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The ACA and employer health clinics

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The ACA and employer health clinics

The ACA and employer health clinics July 7, 2017

The Affordable Care Act (ACA) was officially signed into law in 2010. As of July 2017, the ACA is in flux and under threat of being repealed and replaced by a new healthcare bill. While the focus of discussion has primarily been on individuals and how their healthcare coverage will be affected under any new law that may be passed, the ACA still has a significant effect on employer health clinics.

Lower out-of-pocket costs are one of the main concerns individuals have about their healthcare coverage. Most Americans have health insurance coverage through their employers, and costs are rising for both the individuals and the employers. Employer-sponsored health clinics, both on-site and near-site, have been found to reduce those costs for both parties.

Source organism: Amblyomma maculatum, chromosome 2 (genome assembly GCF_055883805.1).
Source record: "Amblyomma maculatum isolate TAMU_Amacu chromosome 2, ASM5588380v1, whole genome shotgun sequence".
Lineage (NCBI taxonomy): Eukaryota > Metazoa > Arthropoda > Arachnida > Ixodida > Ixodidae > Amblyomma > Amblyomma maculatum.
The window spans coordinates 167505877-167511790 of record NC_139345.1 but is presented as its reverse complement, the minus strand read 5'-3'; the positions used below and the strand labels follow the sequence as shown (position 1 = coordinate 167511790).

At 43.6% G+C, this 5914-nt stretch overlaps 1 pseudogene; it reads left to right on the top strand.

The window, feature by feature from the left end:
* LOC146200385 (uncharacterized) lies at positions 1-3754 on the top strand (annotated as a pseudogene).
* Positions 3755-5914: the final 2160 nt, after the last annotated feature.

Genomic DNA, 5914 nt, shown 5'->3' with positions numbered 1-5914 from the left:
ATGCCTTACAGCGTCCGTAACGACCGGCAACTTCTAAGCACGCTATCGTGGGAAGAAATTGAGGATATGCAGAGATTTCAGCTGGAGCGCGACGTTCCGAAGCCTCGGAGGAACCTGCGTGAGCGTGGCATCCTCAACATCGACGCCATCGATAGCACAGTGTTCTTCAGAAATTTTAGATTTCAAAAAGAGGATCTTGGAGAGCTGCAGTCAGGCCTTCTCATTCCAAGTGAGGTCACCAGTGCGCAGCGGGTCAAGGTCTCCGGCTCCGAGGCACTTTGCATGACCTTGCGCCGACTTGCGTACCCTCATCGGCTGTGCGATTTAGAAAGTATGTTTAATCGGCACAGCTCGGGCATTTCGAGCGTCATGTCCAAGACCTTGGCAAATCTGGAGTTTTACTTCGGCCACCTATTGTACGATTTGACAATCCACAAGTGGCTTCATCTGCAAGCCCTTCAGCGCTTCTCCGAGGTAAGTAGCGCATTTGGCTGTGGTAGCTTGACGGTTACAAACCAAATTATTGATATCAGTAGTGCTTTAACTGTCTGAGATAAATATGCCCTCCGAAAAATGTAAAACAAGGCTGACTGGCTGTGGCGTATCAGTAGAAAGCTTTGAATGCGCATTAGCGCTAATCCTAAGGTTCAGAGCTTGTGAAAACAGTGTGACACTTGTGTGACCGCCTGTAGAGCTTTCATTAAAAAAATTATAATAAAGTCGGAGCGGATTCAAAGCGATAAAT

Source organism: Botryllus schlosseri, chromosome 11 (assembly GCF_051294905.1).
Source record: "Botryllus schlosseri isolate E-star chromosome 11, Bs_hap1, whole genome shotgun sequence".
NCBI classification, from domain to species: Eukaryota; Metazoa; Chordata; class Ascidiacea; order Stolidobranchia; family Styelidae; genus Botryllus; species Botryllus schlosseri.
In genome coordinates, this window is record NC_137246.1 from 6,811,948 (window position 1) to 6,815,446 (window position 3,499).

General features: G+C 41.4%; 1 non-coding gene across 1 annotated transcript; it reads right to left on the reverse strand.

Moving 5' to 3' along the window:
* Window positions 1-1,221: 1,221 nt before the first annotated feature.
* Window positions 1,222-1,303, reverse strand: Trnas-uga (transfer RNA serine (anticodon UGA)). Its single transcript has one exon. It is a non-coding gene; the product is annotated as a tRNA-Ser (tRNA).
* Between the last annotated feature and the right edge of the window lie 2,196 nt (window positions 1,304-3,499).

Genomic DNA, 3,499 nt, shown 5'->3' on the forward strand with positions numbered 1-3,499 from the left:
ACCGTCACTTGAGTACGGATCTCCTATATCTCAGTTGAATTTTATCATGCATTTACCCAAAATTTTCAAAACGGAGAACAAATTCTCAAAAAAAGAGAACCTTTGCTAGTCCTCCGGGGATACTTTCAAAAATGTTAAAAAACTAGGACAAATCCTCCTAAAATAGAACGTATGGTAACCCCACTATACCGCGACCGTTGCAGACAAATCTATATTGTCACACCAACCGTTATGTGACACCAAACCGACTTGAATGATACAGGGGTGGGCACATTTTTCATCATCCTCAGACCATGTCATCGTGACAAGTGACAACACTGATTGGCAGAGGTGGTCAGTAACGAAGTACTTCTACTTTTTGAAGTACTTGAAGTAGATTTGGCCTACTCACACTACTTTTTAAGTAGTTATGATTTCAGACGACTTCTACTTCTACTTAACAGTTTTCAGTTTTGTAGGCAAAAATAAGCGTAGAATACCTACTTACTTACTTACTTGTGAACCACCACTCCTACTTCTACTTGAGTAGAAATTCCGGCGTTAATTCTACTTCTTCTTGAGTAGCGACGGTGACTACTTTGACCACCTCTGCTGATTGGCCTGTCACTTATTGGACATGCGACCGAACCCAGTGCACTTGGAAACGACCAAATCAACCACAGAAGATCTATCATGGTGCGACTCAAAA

Costs have risen as a result of the ACA, primarily due to the mixed pool of insured that must be covered by health insurance companies. As Ellen Blaine, MPH, explains in a recent HealthStat article, “onsite clinics can solve the riddle of how to control costs for both employers and employees. And they improve access to care at the same time.”

Blaine further explains that some changes may be seen in the coming years as employers continue to try to provide affordable, healthcare options to their employees. She anticipates that virtual visits may increase, both as a matter of convenience and cost. Electronic communication between the physician and patient can certainly improve the overall healthcare quality and perhaps even reduce the number of office visits. Such virtual “treatment” would have to remain HIPAA-compliant, of course, but may become a growing trend.

Employers continue to see the value in providing quality healthcare options for their employees, in keeping costs low, and convenience high. As Blaine concludes in her article, “onsite clinics are poised to be the centers of employee well-being. It’s the best way to point employees in the right direction and coordinate programs, which in turn improves access and saves money.”